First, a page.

Wed, 29 Aug 2018
Since I posted my Top Ten Tips for experts’ meetings, the recent decision by Mrs Justice Yip in Welsh v Walsall Healthcare NHS Trust 2018 EWHC 1917 QB has given some useful further guidance on drafting agendas for experts’ joint meetings.
Welsh v Walsall was a bariatric surgery case in which the Claimant claimed negligence in the surgery and post operative management in a gastric bypass operation, resulting in the 40 year old claimant having to undergo a reversal of the bypass and ileostomy with long term ongoing disability.
At the liability trial (the Claimant won), of the joint statements, Yip J stated –
“35. As I observed during the trial, the joint statements in this case were not as useful as they might have been. The difficulty was caused by the inability of the parties to agree a single agenda for the experts’ consideration. This is not the first time that I have expressed concern about this and counsel confirmed that it is a problem that appears to be arising more frequently. When I enquired as to why that might be, Mr Counsell, having sought instructions, referred to the model direction for clinical negligence actions which provide for the claimant’s solicitors and experts to prepare a draft agenda to be sent to the defendant’s solicitors and experts for comment and for the defendant to then agree the agenda or propose amendments within 21 days. Paragraph 13 of the model order says:
“7 days thereafter all solicitors shall use their best endeavours to agree the Agenda. Points of disagreement should be on matters of real substance and not semantics or on matters the experts could resolve of their own accord at the discussion. In default of agreement, both versions shall be considered at the discussions.”
It was suggested that the form of the model order encourages more than one agenda to be sent to the experts. I cannot agree with this. The standard direction makes it clear that the solicitors are required to do their best to agree a single agenda. In the vast majority of cases, any disagreement ought to be capable of resolution through a bit of give and take. It may be appropriate to insert some additional questions into the draft at the defendant’s request. It certainly should not become routine to provide two versions which, as here, travel over much of the same ground. That approach tests the patience of the experts (and frankly of the court); produces a lengthier joint statement; potentially increases costs and is simply not the best way to focus on the issues. I do not think that anything further needs to be said or done in this case. However, if this worrying trend continues, parties may find that courts begin considering costs consequences.”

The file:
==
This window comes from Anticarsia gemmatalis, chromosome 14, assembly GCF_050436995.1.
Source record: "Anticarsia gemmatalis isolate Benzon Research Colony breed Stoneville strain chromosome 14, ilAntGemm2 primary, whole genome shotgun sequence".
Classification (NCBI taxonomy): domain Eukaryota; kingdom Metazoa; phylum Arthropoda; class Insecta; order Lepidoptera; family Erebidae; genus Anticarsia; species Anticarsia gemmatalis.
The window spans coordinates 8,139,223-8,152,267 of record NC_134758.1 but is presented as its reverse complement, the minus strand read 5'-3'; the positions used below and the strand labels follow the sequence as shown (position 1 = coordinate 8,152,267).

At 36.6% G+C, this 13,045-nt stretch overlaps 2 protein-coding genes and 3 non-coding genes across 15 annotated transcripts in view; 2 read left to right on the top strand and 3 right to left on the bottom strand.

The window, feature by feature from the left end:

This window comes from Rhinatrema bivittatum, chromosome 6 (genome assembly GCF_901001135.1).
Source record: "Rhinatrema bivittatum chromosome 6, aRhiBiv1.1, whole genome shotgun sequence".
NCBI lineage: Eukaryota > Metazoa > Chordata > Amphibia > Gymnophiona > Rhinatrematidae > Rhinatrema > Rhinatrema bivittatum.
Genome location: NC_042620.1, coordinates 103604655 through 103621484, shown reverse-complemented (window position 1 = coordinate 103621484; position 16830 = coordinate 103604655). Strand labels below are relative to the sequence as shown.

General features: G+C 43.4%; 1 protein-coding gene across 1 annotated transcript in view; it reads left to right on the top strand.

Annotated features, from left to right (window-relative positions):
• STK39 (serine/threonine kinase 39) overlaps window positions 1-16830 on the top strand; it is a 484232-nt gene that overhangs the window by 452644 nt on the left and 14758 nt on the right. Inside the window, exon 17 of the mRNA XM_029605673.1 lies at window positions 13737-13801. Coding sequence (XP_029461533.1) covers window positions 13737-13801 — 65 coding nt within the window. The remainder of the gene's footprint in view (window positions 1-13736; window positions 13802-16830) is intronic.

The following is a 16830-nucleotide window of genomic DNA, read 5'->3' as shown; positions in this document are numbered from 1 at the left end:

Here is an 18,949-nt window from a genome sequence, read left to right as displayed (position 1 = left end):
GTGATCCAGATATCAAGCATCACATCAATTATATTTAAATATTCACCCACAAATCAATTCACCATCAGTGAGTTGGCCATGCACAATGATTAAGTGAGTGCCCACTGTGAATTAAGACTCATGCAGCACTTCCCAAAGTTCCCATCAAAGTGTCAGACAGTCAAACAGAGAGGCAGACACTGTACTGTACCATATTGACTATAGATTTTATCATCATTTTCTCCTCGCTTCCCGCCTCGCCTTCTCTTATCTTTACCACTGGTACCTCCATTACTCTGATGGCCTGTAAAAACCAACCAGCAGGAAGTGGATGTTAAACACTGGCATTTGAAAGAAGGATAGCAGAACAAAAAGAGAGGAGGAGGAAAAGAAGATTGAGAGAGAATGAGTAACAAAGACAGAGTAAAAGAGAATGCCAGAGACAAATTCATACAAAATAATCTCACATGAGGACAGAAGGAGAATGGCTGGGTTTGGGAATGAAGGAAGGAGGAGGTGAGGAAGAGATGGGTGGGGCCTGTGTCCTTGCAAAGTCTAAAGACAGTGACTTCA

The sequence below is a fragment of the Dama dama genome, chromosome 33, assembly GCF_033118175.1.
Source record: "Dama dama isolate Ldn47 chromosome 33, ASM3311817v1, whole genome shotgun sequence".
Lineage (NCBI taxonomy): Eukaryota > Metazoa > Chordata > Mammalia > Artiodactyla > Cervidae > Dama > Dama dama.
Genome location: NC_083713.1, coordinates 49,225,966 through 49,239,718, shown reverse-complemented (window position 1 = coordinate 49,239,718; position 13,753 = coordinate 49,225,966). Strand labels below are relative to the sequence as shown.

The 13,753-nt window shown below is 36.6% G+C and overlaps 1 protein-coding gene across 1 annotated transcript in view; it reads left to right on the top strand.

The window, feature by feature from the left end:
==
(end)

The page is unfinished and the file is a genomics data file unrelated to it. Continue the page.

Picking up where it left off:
Yip J’s reference to this not being the first time she has criticised the lack of a single agenda refers to her judgment earlier this year in another surgical case – Saunders v Central Manchester University Hospitals NHS Foundation Trust 2018 EWHC 343 QB. This was a claim for alleged negligence in the performance of an operation to reverse an ileostomy (see my previous post – “Top Ten Tips for Expert Meetings”) in which she stated–
“their joint statement was disappointing. It was 60 pages long and did not fulfil the purpose identified in CPR 35PD 9.2 “to agree and narrow issues”. It seemed to me that the difficulty may have arisen not through the fault of the experts but in the way the agendas were drafted. I say “agendas” because, for reasons not explained to me, there had apparently been two separate agendas that the experts were required to consider. Both involved repetitive questions for the experts and far from producing a focus on the real issues, the result was a document that served only to confuse rather than assist.
I can see no good reason why the parties were unable to agree a single agenda in this case. Perhaps greater input from Counsel may have assisted. The joint statement is an important document. It ought to be possible to read it and understand the key issues and each expert’s position on those issues. Sometimes less is more as far as the agenda is concerned. Parties should adopt a common sense and collaborative approach rather than allowing this stage of the litigation to become a battleground. Frankly, the approach to the joint statement in this case achieved nothing of value”.